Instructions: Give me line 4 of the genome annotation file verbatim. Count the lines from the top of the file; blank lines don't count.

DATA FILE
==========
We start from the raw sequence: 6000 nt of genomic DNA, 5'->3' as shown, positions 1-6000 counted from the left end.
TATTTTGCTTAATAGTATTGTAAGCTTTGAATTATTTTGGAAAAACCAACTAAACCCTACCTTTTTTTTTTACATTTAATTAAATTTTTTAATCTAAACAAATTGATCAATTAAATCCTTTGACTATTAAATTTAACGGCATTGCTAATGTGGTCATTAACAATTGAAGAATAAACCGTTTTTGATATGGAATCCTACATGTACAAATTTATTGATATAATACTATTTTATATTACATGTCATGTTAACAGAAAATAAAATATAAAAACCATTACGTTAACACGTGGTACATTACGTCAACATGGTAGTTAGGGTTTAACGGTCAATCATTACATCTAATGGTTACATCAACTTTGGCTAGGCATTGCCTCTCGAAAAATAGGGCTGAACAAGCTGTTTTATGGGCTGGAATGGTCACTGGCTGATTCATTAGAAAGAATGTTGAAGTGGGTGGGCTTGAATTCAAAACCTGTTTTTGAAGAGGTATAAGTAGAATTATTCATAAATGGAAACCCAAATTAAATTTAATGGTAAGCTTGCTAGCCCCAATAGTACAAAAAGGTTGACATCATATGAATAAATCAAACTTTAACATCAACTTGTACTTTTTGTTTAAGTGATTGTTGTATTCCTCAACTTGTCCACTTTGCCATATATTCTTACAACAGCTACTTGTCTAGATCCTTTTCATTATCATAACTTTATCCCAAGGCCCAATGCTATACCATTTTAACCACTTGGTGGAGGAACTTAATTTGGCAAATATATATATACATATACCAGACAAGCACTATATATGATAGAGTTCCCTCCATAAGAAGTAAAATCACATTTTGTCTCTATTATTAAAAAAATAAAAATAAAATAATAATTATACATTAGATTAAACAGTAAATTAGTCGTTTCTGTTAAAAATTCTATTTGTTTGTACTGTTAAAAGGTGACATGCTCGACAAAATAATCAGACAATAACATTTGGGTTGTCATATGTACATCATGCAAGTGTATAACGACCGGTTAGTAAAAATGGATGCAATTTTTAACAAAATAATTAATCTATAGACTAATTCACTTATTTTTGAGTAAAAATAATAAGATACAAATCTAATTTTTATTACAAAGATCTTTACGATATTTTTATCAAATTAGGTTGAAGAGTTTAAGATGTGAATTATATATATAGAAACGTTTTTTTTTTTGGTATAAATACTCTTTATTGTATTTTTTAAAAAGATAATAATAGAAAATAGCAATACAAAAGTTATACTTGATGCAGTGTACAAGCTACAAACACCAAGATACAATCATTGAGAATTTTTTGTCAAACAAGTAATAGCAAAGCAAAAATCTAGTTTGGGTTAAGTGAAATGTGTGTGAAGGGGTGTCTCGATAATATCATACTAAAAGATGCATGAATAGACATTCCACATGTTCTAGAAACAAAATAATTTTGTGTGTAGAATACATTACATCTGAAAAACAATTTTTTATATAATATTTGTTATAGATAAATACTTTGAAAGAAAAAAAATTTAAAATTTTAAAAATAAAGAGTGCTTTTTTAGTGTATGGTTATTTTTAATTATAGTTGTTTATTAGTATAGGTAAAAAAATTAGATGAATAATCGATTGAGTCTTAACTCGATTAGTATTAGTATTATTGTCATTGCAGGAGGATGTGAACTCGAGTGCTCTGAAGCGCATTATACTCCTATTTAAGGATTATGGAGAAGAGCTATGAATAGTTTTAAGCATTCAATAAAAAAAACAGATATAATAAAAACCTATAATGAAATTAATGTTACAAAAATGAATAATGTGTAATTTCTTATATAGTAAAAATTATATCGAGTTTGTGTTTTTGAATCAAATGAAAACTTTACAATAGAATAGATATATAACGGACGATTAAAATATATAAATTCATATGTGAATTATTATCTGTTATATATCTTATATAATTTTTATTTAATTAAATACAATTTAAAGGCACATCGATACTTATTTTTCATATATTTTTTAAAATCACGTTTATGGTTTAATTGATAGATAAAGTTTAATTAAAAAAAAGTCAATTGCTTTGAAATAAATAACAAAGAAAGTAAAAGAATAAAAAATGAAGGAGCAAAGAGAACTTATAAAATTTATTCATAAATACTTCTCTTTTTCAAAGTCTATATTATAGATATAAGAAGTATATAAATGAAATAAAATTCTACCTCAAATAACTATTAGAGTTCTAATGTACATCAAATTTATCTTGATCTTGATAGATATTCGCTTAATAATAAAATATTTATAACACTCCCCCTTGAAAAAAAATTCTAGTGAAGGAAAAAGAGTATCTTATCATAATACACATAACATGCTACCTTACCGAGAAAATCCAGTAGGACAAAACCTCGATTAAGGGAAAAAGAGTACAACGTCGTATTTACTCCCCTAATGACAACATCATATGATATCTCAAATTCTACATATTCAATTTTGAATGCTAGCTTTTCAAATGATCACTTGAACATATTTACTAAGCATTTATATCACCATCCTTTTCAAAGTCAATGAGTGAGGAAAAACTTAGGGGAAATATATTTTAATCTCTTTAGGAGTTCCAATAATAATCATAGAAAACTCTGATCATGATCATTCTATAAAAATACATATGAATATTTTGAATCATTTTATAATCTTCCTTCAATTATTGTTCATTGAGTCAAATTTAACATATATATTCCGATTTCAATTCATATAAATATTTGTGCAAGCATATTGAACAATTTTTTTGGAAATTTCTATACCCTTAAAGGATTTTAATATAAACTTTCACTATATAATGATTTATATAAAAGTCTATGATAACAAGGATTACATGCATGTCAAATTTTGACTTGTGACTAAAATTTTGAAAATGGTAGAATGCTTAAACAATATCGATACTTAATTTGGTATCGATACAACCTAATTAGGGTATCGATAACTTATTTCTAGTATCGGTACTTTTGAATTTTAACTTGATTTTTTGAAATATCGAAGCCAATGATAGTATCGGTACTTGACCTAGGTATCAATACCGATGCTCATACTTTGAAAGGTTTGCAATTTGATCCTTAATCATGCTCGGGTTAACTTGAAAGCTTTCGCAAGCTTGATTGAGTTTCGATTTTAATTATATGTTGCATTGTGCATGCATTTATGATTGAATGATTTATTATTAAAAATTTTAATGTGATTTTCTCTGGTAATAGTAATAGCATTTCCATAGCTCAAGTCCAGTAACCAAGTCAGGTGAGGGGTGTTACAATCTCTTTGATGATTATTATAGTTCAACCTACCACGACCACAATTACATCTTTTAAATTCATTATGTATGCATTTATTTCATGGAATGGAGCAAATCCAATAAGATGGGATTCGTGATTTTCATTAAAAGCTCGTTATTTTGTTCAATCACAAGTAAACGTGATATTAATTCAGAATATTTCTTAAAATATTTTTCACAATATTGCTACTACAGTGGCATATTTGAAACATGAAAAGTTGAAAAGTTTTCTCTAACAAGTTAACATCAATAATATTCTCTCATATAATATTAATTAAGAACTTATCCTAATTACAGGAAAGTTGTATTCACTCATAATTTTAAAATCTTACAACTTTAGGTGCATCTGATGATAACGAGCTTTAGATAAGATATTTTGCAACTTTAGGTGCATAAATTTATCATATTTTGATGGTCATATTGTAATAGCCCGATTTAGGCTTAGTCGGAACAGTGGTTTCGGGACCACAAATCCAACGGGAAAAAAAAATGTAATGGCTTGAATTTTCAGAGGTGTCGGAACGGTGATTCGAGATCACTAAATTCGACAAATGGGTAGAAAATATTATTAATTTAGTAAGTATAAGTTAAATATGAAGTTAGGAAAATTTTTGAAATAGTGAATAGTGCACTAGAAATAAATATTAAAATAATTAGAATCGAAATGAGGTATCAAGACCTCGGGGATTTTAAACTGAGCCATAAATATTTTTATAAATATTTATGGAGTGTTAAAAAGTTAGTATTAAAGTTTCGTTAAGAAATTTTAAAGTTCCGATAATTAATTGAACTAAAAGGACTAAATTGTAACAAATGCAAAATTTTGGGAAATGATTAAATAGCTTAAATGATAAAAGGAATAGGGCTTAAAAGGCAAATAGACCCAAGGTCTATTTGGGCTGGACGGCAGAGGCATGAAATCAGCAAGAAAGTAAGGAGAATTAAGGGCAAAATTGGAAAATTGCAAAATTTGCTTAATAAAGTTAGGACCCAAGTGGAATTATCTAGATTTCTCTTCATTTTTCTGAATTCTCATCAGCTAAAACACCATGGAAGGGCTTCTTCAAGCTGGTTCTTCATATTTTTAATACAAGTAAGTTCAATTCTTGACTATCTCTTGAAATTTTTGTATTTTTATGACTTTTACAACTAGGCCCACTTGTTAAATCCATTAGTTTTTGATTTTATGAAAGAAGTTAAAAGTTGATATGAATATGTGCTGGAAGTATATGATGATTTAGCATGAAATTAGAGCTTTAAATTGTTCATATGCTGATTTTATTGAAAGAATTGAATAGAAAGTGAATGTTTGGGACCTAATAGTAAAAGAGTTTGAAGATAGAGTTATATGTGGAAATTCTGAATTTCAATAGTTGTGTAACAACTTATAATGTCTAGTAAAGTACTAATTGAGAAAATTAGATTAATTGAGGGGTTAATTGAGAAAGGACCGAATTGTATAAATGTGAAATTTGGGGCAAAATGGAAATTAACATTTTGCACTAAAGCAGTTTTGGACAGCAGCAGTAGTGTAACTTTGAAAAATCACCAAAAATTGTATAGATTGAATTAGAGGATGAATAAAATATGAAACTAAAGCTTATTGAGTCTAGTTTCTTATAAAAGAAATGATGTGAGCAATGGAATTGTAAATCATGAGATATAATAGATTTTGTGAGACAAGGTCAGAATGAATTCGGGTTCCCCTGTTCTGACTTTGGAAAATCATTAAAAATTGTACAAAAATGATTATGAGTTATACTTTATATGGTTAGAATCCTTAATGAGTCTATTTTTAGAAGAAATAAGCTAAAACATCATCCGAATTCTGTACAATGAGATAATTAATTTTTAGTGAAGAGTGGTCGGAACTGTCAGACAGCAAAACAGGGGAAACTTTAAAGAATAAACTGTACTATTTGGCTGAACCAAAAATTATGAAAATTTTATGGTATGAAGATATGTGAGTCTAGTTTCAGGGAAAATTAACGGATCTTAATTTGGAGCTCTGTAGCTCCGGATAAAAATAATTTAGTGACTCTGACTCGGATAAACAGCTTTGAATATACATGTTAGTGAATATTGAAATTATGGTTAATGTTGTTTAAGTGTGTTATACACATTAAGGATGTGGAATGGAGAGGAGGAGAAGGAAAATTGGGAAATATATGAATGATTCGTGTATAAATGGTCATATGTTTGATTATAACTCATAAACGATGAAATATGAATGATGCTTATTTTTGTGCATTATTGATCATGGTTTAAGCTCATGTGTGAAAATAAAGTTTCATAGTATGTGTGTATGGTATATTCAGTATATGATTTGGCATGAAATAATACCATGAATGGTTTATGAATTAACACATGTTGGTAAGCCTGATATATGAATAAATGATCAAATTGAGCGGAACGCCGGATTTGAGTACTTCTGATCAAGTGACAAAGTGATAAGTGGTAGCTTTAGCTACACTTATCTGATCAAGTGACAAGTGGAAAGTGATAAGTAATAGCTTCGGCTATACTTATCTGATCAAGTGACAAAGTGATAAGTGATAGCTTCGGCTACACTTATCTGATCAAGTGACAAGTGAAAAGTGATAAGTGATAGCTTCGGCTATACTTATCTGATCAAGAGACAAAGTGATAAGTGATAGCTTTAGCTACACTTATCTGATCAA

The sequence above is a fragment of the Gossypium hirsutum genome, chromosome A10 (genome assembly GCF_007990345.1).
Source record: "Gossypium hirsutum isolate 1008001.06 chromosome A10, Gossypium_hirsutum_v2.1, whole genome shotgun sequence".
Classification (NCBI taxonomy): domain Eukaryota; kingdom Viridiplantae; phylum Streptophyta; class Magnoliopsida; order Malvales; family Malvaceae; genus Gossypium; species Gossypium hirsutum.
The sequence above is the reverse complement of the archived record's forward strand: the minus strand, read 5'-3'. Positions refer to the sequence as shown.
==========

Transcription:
Source record: "Gossypium hirsutum isolate 1008001.06 chromosome A10, Gossypium_hirsutum_v2.1, whole genome shotgun sequence".